Smartlink Group is a tool and die contract manufacturing company. With our tool and die capabilities, we can bring your project from the beginning to the end. We can produce jigs, fixtures, dies, moulds, machine tools, cutting tools and gauges to aid in the consistent production of your product. Our experienced tool and die team can produce complex and close tolerance dies to make your project successful.
Tool and Die Manufacturing
Tooling is the process of designing and engineering the tools that are necessary to manufacture parts or components. There are many different types of tooling, of which the most common are: work holding tools, such as jigs and fixtures; cutting tools for milling and grinding machines; dies for cold forming, sheet metal, forging and extrusion machines; and welding and inspection fixtures.
Forming dies are typically made by tool and die makers and put into production after mounting into a press. The die is a metal block that is used for forming materials like sheet metal and plastic. For the vacuum forming of plastic sheet only a single form is used, typically to form transparent plastic containers (called blister packs) for merchandise. Vacuum forming is considered a simple molding thermoforming process but uses the same principles as die forming. For the forming of sheet metal, such as automobile body parts, two parts may be used: one, called the punch, performs the stretching, bending, and/or blanking operation, while another part that is called the die block securely clamps the workpiece and provides similar stretching, bending, and/or blanking operation. The workpiece may pass through several stages using different tools or operations to obtain the final form. In the case of an automotive component there will usually be a shearing operation after the main forming is done and then additional crimping or rolling operations to ensure that all sharp edges are hidden and to add rigidity to the panel.
The main components for die tool sets are:
- Die block – This is the main part that all the other parts are attached to.
- Punch plate – This part holds and supports the different punches in place.
- Blank punch – This part along with the blank die produces the blanked part.
- Pierce punch – This part along with the pierce die removes parts from the blanked finished part.
- Stripper plate – This is used to hold the material down on the blank/pierce die and strip the material off the punches.
- Pilot – This will help to place the sheet accurately for the next stage of operation.
- Guide, back gauge, or finger stop – These parts are all used to make sure that the material being worked on always goes in the same position, within the die, as the last one.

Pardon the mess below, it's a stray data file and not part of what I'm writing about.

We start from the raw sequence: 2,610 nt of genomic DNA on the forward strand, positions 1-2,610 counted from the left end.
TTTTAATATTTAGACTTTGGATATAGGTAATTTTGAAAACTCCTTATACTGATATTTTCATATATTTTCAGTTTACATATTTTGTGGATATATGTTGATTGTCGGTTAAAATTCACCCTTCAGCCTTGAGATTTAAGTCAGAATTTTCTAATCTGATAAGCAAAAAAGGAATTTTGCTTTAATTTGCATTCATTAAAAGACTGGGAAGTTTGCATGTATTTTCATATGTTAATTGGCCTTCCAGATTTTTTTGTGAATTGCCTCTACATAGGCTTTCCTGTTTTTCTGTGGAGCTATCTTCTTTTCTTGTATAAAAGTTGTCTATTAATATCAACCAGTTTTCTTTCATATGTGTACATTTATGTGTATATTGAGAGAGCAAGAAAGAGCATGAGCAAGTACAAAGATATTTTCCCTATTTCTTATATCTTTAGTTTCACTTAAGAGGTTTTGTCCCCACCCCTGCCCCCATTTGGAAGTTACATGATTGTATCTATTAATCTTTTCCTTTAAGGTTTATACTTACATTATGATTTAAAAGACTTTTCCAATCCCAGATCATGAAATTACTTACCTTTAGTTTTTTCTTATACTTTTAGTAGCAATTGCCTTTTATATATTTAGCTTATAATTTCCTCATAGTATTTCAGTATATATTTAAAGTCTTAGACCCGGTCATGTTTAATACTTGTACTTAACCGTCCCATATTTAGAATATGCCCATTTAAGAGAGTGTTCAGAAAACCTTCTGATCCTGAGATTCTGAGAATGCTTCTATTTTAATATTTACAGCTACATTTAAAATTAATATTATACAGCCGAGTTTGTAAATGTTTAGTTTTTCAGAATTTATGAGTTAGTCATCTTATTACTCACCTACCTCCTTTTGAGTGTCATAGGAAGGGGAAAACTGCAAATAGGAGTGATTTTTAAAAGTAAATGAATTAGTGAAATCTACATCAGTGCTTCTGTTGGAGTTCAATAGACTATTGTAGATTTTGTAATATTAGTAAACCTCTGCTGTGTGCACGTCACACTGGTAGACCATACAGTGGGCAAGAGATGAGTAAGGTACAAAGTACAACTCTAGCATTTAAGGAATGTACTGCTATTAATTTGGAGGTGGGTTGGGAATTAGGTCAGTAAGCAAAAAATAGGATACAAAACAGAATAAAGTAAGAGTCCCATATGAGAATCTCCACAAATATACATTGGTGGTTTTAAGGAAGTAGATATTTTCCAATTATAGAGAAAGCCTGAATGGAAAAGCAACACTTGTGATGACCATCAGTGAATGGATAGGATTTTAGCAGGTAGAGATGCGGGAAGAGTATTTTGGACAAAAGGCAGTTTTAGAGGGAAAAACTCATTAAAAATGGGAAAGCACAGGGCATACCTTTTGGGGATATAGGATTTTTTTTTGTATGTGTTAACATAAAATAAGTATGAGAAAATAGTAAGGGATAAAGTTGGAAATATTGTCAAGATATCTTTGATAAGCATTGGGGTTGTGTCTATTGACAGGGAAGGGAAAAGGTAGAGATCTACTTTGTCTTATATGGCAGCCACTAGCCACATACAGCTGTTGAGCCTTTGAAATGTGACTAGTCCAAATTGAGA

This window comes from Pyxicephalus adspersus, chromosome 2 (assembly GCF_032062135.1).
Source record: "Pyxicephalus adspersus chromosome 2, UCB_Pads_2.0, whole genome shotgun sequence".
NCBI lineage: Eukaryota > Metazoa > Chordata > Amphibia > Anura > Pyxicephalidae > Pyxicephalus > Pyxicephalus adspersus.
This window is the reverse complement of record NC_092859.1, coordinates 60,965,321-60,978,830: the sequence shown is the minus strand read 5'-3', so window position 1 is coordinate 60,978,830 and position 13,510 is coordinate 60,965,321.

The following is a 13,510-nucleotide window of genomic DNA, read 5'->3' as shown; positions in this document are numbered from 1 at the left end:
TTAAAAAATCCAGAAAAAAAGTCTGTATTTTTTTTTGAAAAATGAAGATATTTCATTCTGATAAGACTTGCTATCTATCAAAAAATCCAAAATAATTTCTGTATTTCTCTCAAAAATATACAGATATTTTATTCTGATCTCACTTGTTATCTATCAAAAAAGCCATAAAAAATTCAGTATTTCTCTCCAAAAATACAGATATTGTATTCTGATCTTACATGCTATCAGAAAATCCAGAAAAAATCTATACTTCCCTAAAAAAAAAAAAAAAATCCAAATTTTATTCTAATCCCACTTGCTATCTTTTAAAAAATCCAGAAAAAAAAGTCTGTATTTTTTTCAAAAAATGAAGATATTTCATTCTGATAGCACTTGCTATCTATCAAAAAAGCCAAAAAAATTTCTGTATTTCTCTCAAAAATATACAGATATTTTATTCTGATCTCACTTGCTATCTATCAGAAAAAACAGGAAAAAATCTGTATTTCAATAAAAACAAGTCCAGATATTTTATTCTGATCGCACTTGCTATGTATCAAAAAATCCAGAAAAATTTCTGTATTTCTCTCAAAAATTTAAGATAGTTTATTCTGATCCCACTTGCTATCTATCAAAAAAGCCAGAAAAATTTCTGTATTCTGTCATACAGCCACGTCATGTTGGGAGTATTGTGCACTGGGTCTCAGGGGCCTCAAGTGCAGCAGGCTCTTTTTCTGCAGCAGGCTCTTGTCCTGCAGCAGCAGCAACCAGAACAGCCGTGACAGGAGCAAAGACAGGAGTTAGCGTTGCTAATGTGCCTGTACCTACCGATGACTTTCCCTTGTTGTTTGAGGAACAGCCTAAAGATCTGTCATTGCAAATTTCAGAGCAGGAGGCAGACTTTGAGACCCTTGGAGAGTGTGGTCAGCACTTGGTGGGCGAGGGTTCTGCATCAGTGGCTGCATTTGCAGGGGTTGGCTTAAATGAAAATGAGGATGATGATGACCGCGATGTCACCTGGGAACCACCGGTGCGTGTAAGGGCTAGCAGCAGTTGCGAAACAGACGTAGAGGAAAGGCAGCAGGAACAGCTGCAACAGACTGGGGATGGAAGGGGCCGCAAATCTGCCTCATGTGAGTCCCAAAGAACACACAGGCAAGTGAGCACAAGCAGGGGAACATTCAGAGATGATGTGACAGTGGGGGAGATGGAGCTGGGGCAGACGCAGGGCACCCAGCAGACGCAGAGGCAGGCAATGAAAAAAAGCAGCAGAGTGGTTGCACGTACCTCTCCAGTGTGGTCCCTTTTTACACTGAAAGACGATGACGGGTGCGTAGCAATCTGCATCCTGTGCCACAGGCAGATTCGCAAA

- Setting (stop) block – This part is used to control the depth that the punch goes into the die.
- Blanking dies – See blanking punch
- Pierce die – See pierce punch.
- Shank – used to hold in the presses. it should be aligned and situated at the center of gravity of the plate.
Why Is Tooling Important?
The quality of a finished part, its properties, the speed and accuracy with which it can be produced and the repeatability of manufacture in high volume production runs, all depend on the precision and characteristics of the tooling. So for the best parts, tooling needs to be designed and engineered to the highest quality.
How Much Should Tooling Cost?
The cost of tooling will change from project to project because it depends on so many variables. However, there is a common misconception that tooling is an expensive and sometimes cost-prohibitive process. In fact, thanks to modern engineering techniques the tooling costs for CNC machining and precision cold forming are relatively low in most cases.
What Factors Impact On The Cost Of Tooling?
Ensuring high-quality tooling requires a wide range of factors to be considered. For example: the tolerances required in the finished part, as these will affect the configuration of the tooling; mechanical strength and rigidity of the tool, as this is essential to ensure workpiece accuracy, repeatability and quality; cutting tool strength, which has to be sufficient to withstand machining forces, especially in high volume production; and more.
Many companies offering a tooling service carry out this process manually, which can be a time intensive process – therefore leading to a higher price for customers. Some, on the other hand, use advanced engineering software tools.
Smartlink Group Tool and Die Contract Manufacturing
Our approach to tooling is as effective as it is simple. We work with each customer to explain how our tooling costs are calculated and then find the solution that works best for both parties. This might either be a one-off charge or an agreement to amortise the cost of tooling across the lifetime of the project.
We then carry out the process using our tooling software systems, which enable our tool design process, analysis and testing to be carried out efficiently on-screen, rather than in the tool-room. We also have a team of experienced engineers on-site that can refine this process still further, using their knowledge and skills to fine-tune and perfect tool designs.